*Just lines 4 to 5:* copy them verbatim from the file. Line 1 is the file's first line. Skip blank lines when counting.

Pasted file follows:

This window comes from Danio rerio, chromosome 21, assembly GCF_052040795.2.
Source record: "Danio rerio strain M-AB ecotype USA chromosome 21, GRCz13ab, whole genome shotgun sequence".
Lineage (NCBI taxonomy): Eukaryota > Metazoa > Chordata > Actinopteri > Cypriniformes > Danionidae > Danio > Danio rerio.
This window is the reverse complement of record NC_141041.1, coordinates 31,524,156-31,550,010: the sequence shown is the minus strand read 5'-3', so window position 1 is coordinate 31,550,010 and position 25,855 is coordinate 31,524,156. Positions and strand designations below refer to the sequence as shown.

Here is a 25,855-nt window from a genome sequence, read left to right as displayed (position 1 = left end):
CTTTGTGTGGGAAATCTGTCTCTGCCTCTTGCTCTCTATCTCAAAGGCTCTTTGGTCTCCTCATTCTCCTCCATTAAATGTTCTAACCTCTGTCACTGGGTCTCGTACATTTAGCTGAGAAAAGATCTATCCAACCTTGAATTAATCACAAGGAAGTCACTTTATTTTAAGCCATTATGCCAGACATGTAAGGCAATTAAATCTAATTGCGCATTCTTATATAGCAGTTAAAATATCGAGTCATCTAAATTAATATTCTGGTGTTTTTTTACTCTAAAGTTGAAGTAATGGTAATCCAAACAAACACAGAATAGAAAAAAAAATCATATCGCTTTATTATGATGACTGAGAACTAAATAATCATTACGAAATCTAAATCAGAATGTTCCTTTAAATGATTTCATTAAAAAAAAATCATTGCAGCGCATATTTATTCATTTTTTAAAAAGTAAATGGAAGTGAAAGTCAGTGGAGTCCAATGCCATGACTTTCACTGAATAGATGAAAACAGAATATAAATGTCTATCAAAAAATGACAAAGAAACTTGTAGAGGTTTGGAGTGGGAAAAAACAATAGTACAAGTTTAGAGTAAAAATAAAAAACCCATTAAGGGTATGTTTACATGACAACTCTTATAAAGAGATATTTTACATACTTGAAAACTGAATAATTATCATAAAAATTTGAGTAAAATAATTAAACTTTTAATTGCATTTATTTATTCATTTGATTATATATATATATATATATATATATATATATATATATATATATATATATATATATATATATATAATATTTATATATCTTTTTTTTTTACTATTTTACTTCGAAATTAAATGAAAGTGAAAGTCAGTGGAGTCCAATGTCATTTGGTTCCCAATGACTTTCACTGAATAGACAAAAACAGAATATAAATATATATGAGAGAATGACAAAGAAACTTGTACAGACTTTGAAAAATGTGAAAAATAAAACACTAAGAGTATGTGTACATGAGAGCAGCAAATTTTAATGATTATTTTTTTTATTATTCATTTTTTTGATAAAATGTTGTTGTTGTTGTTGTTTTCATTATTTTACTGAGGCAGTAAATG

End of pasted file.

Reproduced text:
This window is the reverse complement of record NC_141041.1, coordinates 31,524,156-31,550,010: the sequence shown is the minus strand read 5'-3', so window position 1 is coordinate 31,550,010 and position 25,855 is coordinate 31,524,156. Positions and strand designations below refer to the sequence as shown.

Here is a 25,855-nt window from a genome sequence, read left to right as displayed (position 1 = left end):